An article from the Cathedral Times
by the Rev. George M. Maxwell, Jr.
I didn’t decide to become an Episcopalian.
I was born to Episcopalians, and I grew up in the church. Being an Episcopalian always felt like an ethnicity to me. It wasn’t something I chose. It was just something I was.
So, it was interesting to me that for a little more than ten years, I found myself in a men’s group facilitated by a Presbyterian minister. There were other Episcopalians in the group, of course, but we met in a Presbyterian church and there were more of them than there were of us.
It sounds strange now to talk about the group this way because it didn’t take long before we didn’t think of ourselves as Presbyterians or Episcopalians. We were just us. We were just all there being church.
We got together early on every Wednesday morning. The format was simple. We drank coffee, read the scripture set for that week by the lectionary, talked about what was going on in our lives, and prayed for each other.
We might have done a lot of analysis in the beginning. I’m sure there was some recreational arguing going on. It was a men’s group. I don’t really remember.
I do remember many of the stories we told about ourselves, though. We shared our laughter and our tears, our joys and our sorrows, our successes and our failures. And, we became friends.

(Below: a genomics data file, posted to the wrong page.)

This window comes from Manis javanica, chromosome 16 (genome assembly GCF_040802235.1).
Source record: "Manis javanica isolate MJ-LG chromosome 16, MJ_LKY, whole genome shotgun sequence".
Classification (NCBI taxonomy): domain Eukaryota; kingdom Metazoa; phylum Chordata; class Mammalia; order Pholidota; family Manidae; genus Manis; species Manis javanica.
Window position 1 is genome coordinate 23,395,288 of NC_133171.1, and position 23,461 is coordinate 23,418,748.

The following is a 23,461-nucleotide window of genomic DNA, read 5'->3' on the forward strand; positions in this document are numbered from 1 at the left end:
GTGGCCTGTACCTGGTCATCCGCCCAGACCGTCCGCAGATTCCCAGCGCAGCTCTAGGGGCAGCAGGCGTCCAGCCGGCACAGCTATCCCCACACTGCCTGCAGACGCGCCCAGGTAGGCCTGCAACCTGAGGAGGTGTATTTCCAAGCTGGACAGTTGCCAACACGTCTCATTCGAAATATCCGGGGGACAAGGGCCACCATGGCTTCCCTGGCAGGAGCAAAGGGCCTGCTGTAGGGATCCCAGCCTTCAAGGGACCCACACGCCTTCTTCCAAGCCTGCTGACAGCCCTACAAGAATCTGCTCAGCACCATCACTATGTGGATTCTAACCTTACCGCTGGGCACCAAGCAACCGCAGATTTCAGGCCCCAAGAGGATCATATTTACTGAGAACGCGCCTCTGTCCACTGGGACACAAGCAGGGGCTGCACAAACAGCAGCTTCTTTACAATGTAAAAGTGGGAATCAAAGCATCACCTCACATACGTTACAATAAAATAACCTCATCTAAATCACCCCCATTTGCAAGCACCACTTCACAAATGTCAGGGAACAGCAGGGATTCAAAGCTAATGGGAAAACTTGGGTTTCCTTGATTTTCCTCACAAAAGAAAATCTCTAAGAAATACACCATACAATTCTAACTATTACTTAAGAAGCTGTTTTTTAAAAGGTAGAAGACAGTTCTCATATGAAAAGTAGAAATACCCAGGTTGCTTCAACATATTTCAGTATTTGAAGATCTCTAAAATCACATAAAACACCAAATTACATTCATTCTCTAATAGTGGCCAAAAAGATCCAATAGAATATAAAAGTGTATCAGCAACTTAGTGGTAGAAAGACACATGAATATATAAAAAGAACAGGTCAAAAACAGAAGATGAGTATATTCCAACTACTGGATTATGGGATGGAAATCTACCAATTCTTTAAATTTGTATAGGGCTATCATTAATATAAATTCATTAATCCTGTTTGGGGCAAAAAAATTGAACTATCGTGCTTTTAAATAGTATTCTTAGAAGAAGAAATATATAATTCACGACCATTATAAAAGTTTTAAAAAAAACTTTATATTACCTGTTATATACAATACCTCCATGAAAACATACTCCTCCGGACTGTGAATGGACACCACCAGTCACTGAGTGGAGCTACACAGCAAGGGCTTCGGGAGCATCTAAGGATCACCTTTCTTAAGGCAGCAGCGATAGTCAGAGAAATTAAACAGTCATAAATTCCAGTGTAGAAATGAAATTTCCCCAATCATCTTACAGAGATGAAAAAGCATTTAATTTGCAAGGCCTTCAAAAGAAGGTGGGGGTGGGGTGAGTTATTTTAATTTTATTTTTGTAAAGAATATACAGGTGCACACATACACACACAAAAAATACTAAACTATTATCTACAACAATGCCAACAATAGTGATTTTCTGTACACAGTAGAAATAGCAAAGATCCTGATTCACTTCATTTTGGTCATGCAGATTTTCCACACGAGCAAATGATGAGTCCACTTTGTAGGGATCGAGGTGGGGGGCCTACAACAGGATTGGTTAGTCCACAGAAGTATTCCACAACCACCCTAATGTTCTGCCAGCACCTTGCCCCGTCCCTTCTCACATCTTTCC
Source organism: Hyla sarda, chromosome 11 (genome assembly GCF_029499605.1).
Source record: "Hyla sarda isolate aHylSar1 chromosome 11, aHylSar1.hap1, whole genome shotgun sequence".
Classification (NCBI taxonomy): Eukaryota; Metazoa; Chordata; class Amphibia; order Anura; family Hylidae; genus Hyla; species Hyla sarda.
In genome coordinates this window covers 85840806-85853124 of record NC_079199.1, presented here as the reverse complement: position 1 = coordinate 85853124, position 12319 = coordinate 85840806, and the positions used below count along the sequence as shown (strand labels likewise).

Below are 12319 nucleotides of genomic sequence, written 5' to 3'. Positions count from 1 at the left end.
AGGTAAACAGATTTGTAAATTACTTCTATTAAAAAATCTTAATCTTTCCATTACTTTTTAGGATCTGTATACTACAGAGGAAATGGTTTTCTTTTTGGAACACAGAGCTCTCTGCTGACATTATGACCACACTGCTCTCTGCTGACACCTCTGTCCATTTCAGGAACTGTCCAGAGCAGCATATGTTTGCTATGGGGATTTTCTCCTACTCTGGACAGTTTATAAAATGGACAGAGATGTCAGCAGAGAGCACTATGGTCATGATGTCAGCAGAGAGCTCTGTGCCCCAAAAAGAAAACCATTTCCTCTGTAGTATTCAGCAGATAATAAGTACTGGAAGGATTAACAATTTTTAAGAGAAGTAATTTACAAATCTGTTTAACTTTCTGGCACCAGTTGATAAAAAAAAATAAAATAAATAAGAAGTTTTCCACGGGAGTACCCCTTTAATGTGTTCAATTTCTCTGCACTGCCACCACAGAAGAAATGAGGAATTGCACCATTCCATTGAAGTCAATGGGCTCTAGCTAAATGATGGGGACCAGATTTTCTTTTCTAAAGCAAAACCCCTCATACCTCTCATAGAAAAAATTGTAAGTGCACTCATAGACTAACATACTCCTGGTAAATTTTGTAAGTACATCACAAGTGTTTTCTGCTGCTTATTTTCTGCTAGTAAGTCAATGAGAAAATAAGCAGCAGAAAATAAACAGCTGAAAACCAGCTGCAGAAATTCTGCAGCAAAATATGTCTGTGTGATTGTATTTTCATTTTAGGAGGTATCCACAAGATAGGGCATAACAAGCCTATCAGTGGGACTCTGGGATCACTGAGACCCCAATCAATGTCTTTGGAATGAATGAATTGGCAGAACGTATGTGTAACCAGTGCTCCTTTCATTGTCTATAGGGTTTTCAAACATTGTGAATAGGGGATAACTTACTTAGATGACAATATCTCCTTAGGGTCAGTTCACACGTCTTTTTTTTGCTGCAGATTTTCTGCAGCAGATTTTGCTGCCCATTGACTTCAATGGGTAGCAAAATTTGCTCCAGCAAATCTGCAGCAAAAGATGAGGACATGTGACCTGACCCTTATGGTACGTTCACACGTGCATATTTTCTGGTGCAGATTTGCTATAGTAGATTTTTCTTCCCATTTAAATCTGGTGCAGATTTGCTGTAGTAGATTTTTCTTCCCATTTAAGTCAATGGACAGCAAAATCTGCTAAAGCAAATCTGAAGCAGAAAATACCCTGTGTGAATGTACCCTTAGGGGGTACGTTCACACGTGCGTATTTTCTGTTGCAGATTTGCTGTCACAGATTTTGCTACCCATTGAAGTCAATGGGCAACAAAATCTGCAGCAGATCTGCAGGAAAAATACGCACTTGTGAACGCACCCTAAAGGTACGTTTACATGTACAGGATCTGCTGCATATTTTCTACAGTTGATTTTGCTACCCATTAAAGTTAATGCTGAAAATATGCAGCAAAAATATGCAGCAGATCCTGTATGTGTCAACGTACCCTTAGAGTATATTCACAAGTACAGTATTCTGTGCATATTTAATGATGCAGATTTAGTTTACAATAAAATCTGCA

I also remember getting better at asking questions, and swallowing the advice and opinions I would normally offer. Curiosity and conversation were more helpful than figuring things out or coming to any resolution. Learning was more valuable than teaching.
Even if we started talking about something abstract—something somebody had read—the conversation always moved away from the work itself and settled on how the person had been changed by reading it.
It’s funny, really. We didn’t go there to talk about our feelings or to become emotionally vulnerable. Again, this was a men’s group. Those things just happened along the way.
There was something about listening to each other’s stories week after week that taught us how to trust each other. It gave us a sense of belonging to each other. It’s not often that you have a chance to talk about what matters most to you with people who actually care.
I still think about the group. My experience there has led me to join other similar groups, and to facilitate some of them. I’m not sure that church would be church for me without those small groups. They are the heart of my spiritual life.
Do you have a group like this?
We’re starting a new program year at the Cathedral. Many small groups will be gearing up again after the summer break, and others will be starting new. Now is a perfect time for you to find a group, or start one.
I would be happy to talk to you about how.
Just remember, we are here to change the way we live, to generate different kinds of relationships, to create and enjoy real friendships. We do this by studying scripture, engaging in various liturgical practices, serving others, and practicing various kinds of prayer.
But, it’s in small groups that we really learn what being in right relationship means. It’s there that we learn how to become friends with God.
So, have you found yours?